than one in five finance managers in the NHS considers morale among accountants
in the healthcare sector to be either ‘low’ or ‘poor’, a survey by Hays Accountancy Personnel
study reveals that an overwhelming majority of finance managers – 70 per cent –
believe their individual departments could be more motivated, and 77 per cent
said positive and negative motivation cascaded down the ranks.
demonstrated huge scepticism about government pledges of financial support for
the health service and contempt for league tables. Andy Robling, director of
Hays Accountancy Personnel’s public sector division, commented: "With
morale among managers at a disturbingly low level, the outlook is
per cent of respondents cite ‘challenge of the job’ as the reason they had
pursued a career in health, while 27 per cent sought ‘a sense of putting
something back’. On a day-to-day basis, 38 per cent of managers reveal that the
non-routine nature of health finance work kept them interested, with ‘team and
colleagues’ inspiring a further 22 per cent.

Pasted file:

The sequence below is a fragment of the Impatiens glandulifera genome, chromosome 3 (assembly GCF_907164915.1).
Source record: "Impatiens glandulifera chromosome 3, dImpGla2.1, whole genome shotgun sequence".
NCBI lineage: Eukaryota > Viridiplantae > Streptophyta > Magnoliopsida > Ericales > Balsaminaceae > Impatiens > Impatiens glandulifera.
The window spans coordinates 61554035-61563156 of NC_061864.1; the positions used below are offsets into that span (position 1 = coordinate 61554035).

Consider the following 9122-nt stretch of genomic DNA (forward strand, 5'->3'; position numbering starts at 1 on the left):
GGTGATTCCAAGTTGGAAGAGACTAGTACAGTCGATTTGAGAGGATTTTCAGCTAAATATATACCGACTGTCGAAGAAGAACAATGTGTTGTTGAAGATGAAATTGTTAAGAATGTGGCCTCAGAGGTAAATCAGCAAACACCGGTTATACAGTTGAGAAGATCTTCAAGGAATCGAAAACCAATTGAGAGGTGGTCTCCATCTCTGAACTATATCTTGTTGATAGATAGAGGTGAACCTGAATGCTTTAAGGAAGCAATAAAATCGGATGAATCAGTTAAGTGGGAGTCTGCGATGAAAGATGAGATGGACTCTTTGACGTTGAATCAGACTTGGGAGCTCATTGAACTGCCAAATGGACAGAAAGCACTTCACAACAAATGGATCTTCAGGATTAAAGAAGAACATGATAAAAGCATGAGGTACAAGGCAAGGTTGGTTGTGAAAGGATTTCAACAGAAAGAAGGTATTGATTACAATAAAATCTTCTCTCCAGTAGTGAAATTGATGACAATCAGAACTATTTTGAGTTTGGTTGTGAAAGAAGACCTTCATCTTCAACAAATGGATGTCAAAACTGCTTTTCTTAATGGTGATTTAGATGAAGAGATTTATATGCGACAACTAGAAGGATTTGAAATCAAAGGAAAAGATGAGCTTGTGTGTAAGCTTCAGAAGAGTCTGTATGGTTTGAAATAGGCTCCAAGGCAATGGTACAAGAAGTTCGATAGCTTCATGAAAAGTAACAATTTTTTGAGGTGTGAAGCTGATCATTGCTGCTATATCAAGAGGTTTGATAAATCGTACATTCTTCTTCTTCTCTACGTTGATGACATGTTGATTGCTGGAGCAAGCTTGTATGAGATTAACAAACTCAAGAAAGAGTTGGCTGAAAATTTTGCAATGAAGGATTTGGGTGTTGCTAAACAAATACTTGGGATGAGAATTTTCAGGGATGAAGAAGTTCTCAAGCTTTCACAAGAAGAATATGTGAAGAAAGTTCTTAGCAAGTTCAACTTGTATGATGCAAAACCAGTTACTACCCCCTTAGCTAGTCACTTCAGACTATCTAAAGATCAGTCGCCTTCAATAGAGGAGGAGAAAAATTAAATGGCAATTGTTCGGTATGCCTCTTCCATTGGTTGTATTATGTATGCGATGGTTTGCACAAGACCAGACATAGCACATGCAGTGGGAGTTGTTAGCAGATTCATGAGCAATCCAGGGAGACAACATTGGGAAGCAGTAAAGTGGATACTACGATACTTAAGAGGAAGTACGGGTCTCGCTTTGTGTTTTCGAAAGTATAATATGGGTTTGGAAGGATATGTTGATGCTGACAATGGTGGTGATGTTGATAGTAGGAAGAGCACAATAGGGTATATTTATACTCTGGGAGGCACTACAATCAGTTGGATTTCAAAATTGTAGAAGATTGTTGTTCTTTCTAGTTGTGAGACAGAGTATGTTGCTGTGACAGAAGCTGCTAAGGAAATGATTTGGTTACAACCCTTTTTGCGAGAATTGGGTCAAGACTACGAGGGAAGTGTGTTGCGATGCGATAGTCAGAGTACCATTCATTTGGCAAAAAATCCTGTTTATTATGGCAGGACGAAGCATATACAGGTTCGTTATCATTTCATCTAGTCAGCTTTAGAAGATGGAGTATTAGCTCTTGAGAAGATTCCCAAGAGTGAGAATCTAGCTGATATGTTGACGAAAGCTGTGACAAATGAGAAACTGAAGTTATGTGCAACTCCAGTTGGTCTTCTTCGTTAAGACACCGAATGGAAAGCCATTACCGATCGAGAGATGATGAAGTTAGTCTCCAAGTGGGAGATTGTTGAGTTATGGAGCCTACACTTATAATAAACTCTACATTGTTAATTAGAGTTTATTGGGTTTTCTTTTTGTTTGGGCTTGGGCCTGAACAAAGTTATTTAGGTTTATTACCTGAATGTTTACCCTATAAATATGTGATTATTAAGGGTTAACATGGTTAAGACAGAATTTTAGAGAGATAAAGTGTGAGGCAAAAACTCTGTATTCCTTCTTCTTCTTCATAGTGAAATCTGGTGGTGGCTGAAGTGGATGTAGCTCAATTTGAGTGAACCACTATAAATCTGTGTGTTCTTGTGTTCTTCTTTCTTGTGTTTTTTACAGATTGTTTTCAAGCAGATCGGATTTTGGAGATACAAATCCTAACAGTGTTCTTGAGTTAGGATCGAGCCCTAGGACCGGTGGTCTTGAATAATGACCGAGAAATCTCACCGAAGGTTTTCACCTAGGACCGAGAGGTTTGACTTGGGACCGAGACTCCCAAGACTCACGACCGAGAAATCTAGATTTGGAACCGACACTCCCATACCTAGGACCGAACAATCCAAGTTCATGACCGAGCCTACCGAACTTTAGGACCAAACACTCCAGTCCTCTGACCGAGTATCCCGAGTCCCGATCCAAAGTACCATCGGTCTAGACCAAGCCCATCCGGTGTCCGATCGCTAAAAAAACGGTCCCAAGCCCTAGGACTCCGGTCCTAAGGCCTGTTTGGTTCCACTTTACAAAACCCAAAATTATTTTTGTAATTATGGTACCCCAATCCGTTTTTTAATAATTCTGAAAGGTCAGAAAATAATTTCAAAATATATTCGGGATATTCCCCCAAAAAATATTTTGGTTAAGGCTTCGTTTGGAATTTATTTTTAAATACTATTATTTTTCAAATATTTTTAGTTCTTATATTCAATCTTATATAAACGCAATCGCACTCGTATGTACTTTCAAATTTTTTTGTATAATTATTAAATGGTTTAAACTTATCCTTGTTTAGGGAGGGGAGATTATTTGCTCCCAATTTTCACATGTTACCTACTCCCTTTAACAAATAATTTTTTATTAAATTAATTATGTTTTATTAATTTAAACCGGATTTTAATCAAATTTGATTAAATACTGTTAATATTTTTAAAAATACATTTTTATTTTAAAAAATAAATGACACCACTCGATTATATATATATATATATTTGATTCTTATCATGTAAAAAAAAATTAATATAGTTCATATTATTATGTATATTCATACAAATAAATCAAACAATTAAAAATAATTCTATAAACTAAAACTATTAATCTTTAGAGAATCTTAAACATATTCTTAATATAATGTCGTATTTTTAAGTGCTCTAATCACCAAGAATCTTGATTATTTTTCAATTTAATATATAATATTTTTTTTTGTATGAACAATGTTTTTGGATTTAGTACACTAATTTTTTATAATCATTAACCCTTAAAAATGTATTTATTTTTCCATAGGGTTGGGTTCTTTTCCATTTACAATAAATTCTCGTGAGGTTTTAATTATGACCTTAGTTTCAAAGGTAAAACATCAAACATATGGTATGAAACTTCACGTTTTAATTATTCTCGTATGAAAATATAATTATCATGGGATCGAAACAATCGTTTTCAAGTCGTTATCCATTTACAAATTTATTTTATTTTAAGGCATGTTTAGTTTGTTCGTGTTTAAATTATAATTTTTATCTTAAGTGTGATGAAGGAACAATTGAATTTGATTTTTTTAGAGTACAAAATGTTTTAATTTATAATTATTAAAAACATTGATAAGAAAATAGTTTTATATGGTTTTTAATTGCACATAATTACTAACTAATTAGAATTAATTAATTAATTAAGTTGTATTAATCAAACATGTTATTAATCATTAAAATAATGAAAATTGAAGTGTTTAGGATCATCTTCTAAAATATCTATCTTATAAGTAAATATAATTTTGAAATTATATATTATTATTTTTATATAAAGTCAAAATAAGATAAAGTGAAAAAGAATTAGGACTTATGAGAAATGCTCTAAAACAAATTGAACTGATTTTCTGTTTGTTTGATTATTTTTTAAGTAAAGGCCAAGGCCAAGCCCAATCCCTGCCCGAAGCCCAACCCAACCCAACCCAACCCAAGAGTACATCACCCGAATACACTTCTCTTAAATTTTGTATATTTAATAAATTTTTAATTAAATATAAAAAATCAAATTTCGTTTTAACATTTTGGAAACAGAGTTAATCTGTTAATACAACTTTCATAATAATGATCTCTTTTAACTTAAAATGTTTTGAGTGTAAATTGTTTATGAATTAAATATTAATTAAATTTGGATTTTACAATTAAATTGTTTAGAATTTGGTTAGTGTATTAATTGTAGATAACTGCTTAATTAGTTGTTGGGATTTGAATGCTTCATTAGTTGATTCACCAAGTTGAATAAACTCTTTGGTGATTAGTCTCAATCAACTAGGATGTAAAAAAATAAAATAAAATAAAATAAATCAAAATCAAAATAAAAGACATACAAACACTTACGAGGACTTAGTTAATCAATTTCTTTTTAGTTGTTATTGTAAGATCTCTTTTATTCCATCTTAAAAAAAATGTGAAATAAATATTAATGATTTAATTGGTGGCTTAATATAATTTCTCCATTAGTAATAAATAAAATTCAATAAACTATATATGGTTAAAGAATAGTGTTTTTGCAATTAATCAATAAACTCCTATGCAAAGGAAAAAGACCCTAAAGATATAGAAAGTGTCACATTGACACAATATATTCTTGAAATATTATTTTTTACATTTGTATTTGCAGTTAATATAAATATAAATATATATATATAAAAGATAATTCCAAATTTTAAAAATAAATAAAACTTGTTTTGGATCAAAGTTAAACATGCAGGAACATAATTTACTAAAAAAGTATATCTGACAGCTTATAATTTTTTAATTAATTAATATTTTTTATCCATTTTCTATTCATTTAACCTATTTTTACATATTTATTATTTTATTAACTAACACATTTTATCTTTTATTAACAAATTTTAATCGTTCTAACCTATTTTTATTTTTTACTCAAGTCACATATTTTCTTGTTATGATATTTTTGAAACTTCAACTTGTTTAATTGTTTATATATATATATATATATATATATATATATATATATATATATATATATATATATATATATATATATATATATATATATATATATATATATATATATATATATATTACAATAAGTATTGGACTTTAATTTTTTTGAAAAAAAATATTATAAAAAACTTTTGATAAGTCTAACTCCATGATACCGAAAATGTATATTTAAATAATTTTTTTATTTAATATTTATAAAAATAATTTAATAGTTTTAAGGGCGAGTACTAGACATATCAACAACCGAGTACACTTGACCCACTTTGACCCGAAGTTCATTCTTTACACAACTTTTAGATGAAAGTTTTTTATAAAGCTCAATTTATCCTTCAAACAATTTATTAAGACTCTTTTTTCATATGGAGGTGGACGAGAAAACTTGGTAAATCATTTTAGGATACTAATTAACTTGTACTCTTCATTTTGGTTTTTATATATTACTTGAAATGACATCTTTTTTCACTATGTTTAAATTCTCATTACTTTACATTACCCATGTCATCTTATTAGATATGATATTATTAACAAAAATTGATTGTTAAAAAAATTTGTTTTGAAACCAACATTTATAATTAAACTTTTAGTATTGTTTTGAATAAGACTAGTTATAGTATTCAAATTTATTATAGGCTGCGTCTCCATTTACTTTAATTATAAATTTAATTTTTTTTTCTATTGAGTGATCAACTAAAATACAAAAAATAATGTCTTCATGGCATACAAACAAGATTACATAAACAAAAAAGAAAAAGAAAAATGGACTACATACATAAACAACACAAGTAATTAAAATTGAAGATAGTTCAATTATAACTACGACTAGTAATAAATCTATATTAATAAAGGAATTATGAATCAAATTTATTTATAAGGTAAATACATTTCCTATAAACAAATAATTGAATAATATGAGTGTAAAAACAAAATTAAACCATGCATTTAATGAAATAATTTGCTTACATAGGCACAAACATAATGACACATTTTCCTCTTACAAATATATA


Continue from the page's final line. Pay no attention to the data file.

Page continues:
than one-third (31 per cent) of managers describe morale in finance departments
as ‘good’ or ‘excellent’. More than half (54 per cent) claim that frequent
changes in policies and procedures demotivate them, with 39 per cent stating
that unclear organisational goals are to blame for lack of motivation. Amid the
upheaval of pressure to deliver, 53 per cent of finance managers say motivation
would be enhanced if senior management involved them more in strategic change management
Knight, chief executive of the Health Finance Managers Association, said: "NHS restructuring is leading to
fatigue and insecurity within finance departments – I can see how this results
in low morale."
Knight said that many departments have a positive agenda for training and